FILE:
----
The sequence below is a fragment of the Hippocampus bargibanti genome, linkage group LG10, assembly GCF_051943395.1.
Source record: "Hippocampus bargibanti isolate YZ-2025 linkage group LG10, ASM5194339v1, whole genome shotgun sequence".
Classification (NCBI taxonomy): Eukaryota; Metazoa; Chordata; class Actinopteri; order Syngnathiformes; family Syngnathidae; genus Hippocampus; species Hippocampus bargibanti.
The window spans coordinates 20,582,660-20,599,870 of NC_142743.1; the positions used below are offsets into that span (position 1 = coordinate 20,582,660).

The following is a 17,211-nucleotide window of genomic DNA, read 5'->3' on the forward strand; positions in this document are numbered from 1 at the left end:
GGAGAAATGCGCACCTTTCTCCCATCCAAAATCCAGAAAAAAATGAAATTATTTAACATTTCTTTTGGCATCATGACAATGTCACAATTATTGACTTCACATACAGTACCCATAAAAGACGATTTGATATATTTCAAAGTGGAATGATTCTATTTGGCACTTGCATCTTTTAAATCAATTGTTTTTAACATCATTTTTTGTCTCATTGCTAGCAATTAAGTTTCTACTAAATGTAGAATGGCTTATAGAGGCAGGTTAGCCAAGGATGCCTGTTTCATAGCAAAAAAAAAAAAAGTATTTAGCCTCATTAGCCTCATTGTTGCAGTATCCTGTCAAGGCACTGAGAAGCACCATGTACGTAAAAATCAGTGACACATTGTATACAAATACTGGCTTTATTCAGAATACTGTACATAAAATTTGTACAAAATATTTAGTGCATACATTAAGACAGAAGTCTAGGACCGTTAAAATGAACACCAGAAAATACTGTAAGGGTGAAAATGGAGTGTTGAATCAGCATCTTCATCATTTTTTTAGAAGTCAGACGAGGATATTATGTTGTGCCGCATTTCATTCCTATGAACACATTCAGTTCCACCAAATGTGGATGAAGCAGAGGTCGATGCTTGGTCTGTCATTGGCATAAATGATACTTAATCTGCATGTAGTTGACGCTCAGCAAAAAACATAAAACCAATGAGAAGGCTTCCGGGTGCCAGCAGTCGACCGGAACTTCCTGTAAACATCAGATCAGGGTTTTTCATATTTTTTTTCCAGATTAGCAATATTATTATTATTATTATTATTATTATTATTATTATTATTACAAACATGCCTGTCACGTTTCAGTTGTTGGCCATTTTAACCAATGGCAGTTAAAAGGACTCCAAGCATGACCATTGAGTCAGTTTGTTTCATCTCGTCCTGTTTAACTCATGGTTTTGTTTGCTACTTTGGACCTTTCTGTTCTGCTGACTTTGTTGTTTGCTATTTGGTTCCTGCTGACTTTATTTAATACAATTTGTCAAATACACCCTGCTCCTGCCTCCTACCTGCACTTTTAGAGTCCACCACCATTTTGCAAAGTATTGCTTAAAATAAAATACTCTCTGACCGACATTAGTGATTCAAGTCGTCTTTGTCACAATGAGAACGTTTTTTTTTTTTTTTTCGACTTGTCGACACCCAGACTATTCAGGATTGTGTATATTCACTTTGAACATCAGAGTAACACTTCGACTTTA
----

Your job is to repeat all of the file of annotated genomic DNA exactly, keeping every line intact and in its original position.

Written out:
The sequence below is a fragment of the Hippocampus bargibanti genome, linkage group LG10, assembly GCF_051943395.1.
Source record: "Hippocampus bargibanti isolate YZ-2025 linkage group LG10, ASM5194339v1, whole genome shotgun sequence".
Classification (NCBI taxonomy): Eukaryota; Metazoa; Chordata; class Actinopteri; order Syngnathiformes; family Syngnathidae; genus Hippocampus; species Hippocampus bargibanti.
The window spans coordinates 20,582,660-20,599,870 of NC_142743.1; the positions used below are offsets into that span (position 1 = coordinate 20,582,660).

The following is a 17,211-nucleotide window of genomic DNA, read 5'->3' on the forward strand; positions in this document are numbered from 1 at the left end:
GGAGAAATGCGCACCTTTCTCCCATCCAAAATCCAGAAAAAAATGAAATTATTTAACATTTCTTTTGGCATCATGACAATGTCACAATTATTGACTTCACATACAGTACCCATAAAAGACGATTTGATATATTTCAAAGTGGAATGATTCTATTTGGCACTTGCATCTTTTAAATCAATTGTTTTTAACATCATTTTTTGTCTCATTGCTAGCAATTAAGTTTCTACTAAATGTAGAATGGCTTATAGAGGCAGGTTAGCCAAGGATGCCTGTTTCATAGCAAAAAAAAAAAAAGTATTTAGCCTCATTAGCCTCATTGTTGCAGTATCCTGTCAAGGCACTGAGAAGCACCATGTACGTAAAAATCAGTGACACATTGTATACAAATACTGGCTTTATTCAGAATACTGTACATAAAATTTGTACAAAATATTTAGTGCATACATTAAGACAGAAGTCTAGGACCGTTAAAATGAACACCAGAAAATACTGTAAGGGTGAAAATGGAGTGTTGAATCAGCATCTTCATCATTTTTTTAGAAGTCAGACGAGGATATTATGTTGTGCCGCATTTCATTCCTATGAACACATTCAGTTCCACCAAATGTGGATGAAGCAGAGGTCGATGCTTGGTCTGTCATTGGCATAAATGATACTTAATCTGCATGTAGTTGACGCTCAGCAAAAAACATAAAACCAATGAGAAGGCTTCCGGGTGCCAGCAGTCGACCGGAACTTCCTGTAAACATCAGATCAGGGTTTTTCATATTTTTTTTCCAGATTAGCAATATTATTATTATTATTATTATTATTATTATTATTATTATTACAAACATGCCTGTCACGTTTCAGTTGTTGGCCATTTTAACCAATGGCAGTTAAAAGGACTCCAAGCATGACCATTGAGTCAGTTTGTTTCATCTCGTCCTGTTTAACTCATGGTTTTGTTTGCTACTTTGGACCTTTCTGTTCTGCTGACTTTGTTGTTTGCTATTTGGTTCCTGCTGACTTTATTTAATACAATTTGTCAAATACACCCTGCTCCTGCCTCCTACCTGCACTTTTAGAGTCCACCACCATTTTGCAAAGTATTGCTTAAAATAAAATACTCTCTGACCGACATTAGTGATTCAAGTCGTCTTTGTCACAATGAGAACGTTTTTTTTTTTTTTTTCGACTTGTCGACACCCAGACTATTCAGGATTGTGTATATTCACTTTGAACATCAGAGTAACACTTCGACTTTA